The primary roles of adult stem cells in a living organism are to maintain and repair the tissue in which they are found e.g. bone marrow, fat, skin, brain, muscle, blood and cornea.
Adult stem cells are “multipotent” and thus, can only give rise to a limited number of different cell lineages. Blood-forming, hematopoietic stem cells from bone marrow have been used in transplantation procedures for many years (2), particularly in the treatment of leukemia and other cancers. In 1988, however, a new source of human hematopoietic stem cells was found, namely, blood remaining in the human umbilical cord and placenta after birth (3). Umbilical cord blood is rich in stem cells: a single cord may provide sufficient stem cells for transplantation in an adult patient. Diseases, traditionally treated by bone marrow transplants, such as leukemia and Hodgkin’s disease, are increasingly being treated with cord blood hematopoietic stem cells (4).
Differentiated cells generated from pluri- or multipotent stem cell lines could also serve as a basis for testing the safety of new medicines for established targets as well as testing and developing new classes of drugs that activate dormant stem cells in the patient’s body and achieve “in-situ” regeneration of tissues and organs.
Most human adult stem cells, however, only exist in minute numbers in the body. Currently, research is being conducted to evaluate if adult stem cells possess potential comparable to that of embryonic stem cells, in particular, whether they can be used instead of their embryonic counterparts in certain medical applications. Recent reports suggest that some adult stem cells are not only capable of differentiating into the cell types of the specific tissue or organ from which they originate, but also into cell types from other tissues or organs. This feature is known as “plasticity”. Future research may find ways to grow human adult stem cells from one tissue and reprogram them to generate cell types of other tissues.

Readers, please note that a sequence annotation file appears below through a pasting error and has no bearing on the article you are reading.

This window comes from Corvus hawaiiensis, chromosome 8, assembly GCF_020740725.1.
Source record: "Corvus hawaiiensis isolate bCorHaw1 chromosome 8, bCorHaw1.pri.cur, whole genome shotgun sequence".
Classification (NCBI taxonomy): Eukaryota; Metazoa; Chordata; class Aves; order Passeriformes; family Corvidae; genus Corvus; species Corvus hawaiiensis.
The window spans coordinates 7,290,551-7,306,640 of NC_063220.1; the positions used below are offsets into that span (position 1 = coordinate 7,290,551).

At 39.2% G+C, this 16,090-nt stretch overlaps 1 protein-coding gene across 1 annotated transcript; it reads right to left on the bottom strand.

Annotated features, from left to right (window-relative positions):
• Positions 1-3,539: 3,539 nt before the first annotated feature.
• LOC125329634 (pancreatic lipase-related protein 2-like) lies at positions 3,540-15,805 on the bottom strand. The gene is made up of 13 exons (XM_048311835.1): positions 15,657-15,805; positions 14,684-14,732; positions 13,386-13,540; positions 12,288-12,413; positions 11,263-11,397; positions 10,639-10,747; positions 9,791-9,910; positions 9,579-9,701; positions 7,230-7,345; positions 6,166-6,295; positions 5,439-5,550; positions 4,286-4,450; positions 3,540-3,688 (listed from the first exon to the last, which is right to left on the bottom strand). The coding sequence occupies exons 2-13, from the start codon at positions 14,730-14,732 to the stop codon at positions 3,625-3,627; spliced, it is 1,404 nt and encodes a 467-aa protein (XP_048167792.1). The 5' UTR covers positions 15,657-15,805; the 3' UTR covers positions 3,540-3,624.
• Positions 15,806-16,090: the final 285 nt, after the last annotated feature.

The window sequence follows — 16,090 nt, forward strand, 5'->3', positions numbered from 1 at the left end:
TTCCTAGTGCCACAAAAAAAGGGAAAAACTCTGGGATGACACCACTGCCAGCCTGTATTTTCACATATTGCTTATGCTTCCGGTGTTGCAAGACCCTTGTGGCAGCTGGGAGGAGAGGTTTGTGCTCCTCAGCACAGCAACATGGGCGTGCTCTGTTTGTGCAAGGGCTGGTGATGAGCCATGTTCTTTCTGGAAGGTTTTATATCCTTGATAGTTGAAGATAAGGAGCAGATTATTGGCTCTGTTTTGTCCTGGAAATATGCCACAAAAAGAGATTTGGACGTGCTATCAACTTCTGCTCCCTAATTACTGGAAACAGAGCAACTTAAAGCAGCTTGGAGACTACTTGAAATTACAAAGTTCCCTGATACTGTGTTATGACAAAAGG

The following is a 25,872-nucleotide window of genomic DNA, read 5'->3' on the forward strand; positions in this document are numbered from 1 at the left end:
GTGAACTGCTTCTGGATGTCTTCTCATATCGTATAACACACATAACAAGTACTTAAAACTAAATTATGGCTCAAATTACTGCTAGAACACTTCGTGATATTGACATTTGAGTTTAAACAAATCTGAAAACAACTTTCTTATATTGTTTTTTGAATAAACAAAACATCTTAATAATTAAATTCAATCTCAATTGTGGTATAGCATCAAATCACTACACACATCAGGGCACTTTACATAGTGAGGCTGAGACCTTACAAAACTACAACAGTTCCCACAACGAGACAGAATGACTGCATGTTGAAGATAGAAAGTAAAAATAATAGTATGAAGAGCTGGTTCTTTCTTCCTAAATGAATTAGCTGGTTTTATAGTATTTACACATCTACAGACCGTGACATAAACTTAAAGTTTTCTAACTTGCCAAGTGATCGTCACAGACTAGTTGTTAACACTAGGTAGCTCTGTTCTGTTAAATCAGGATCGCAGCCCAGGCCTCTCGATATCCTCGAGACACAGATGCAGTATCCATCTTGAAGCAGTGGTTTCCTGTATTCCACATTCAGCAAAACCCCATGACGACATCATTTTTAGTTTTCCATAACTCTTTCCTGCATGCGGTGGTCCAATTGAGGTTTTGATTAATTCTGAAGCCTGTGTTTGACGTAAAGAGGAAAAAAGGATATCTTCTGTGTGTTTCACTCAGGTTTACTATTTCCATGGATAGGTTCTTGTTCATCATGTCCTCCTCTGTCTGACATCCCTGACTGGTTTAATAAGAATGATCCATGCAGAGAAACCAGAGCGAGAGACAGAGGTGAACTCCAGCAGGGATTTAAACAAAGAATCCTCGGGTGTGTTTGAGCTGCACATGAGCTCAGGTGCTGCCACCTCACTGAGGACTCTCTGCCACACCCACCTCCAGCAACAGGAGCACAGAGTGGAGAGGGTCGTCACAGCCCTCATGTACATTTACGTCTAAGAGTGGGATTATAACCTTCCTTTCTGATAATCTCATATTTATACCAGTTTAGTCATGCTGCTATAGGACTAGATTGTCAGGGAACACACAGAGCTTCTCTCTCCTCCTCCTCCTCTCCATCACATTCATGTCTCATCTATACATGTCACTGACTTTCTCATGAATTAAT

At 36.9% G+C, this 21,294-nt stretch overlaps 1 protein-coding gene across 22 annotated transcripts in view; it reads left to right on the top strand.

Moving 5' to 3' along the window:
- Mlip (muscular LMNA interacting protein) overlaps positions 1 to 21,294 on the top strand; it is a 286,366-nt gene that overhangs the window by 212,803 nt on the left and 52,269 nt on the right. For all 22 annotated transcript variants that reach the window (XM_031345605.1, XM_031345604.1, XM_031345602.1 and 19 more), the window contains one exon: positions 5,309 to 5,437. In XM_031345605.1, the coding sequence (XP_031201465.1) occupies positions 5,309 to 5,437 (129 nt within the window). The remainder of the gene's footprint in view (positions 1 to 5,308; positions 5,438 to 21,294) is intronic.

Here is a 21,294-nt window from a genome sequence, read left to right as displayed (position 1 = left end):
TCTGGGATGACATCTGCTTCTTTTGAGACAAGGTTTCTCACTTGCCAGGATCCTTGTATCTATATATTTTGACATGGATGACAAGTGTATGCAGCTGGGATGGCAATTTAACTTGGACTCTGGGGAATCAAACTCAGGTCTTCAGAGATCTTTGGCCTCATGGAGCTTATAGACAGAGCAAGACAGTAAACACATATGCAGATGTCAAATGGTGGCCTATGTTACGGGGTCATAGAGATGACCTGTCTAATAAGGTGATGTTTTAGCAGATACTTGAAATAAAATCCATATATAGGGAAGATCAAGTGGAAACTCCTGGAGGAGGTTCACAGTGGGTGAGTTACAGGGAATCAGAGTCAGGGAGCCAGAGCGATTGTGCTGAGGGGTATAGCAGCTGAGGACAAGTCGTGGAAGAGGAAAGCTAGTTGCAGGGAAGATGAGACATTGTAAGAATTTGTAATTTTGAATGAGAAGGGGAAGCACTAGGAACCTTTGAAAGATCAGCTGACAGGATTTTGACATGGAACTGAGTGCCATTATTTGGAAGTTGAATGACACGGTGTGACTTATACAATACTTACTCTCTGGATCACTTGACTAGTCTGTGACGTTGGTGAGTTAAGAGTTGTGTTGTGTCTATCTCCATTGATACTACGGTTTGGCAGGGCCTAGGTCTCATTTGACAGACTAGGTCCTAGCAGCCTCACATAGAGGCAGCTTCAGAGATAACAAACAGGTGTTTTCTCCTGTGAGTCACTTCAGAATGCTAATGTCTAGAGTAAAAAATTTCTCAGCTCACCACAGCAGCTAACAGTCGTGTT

To realize the promise of novel cell-based therapies for serious diseases and bring these treatments to patients, scientists must be able to work with all stem cell types easily. Although in the future the promise of stem cells from adult tissues might equal or even surpass that of embryonic stem cells, the knowledge gained from research on the latter will be essential to better understand how to exploit the potential of adult stem cells.
3. Cloning human embryos for biomedical research
Cloning techniques first came to public attention in 1997 with the cloning of Dolly, the sheep, by the Roslin Institute and again, in December 2002, when the Raelian sect announced that they had cloned the first human baby. This claim, however, remains unconfirmed as yet.
The realization that cloning techniques could be used to produce human stem cells which are genetically almost identical to those of the person donating the somatic cell nucleus and which could potentially be used to develop treatments for serious diseases raises many ethical concerns. .
The U.S. President’s Council on Bioethics defines human cloning as the “asexual production of a new human organism that is, at all stages of development, genetically almost identical to a currently or previously existing human being”.